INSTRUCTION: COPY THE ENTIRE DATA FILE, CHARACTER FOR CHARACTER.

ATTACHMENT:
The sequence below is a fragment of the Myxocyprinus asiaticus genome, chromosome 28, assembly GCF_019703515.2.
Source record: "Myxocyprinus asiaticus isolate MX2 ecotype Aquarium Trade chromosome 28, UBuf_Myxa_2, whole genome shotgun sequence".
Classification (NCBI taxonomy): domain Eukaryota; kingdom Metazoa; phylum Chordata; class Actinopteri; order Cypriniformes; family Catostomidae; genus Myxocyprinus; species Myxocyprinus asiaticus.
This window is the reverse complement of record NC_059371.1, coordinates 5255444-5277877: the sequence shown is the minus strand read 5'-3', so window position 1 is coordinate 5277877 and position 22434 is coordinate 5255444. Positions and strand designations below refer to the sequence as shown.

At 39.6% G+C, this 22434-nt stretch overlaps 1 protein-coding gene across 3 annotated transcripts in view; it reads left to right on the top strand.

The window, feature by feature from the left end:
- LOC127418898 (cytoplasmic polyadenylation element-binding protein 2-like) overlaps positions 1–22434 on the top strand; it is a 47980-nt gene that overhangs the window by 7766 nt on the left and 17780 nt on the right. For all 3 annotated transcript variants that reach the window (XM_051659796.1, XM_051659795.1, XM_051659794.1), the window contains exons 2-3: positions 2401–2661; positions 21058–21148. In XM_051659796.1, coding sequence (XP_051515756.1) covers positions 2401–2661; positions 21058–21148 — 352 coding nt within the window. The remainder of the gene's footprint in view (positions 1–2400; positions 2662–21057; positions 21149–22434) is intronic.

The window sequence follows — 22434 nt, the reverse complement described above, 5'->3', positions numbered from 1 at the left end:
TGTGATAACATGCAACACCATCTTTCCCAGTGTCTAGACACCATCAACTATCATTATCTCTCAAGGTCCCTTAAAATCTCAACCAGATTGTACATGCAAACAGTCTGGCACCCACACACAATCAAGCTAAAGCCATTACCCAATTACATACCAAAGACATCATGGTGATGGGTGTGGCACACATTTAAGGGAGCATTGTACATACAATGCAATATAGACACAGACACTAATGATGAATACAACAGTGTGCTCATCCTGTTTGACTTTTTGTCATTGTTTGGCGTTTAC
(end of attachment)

The sequence below is a fragment of the Myxocyprinus asiaticus genome, chromosome 28, assembly GCF_019703515.2.
Source record: "Myxocyprinus asiaticus isolate MX2 ecotype Aquarium Trade chromosome 28, UBuf_Myxa_2, whole genome shotgun sequence".
Classification (NCBI taxonomy): domain Eukaryota; kingdom Metazoa; phylum Chordata; class Actinopteri; order Cypriniformes; family Catostomidae; genus Myxocyprinus; species Myxocyprinus asiaticus.
This window is the reverse complement of record NC_059371.1, coordinates 5255444-5277877: the sequence shown is the minus strand read 5'-3', so window position 1 is coordinate 5277877 and position 22434 is coordinate 5255444. Positions and strand designations below refer to the sequence as shown.

At 39.6% G+C, this 22434-nt stretch overlaps 1 protein-coding gene across 3 annotated transcripts in view; it reads left to right on the top strand.

The window, feature by feature from the left end:
- LOC127418898 (cytoplasmic polyadenylation element-binding protein 2-like) overlaps positions 1–22434 on the top strand; it is a 47980-nt gene that overhangs the window by 7766 nt on the left and 17780 nt on the right. For all 3 annotated transcript variants that reach the window (XM_051659796.1, XM_051659795.1, XM_051659794.1), the window contains exons 2-3: positions 2401–2661; positions 21058–21148. In XM_051659796.1, coding sequence (XP_051515756.1) covers positions 2401–2661; positions 21058–21148 — 352 coding nt within the window. The remainder of the gene's footprint in view (positions 1–2400; positions 2662–21057; positions 21149–22434) is intronic.

The window sequence follows — 22434 nt, the reverse complement described above, 5'->3', positions numbered from 1 at the left end:
TGTGATAACATGCAACACCATCTTTCCCAGTGTCTAGACACCATCAACTATCATTATCTCTCAAGGTCCCTTAAAATCTCAACCAGATTGTACATGCAAACAGTCTGGCACCCACACACAATCAAGCTAAAGCCATTACCCAATTACATACCAAAGACATCATGGTGATGGGTGTGGCACACATTTAAGGGAGCATTGTACATACAATGCAATATAGACACAGACACTAATGATGAATACAACAGTGTGCTCATCCTGTTTGACTTTTTGTCATTGTTTGGCGTTTAC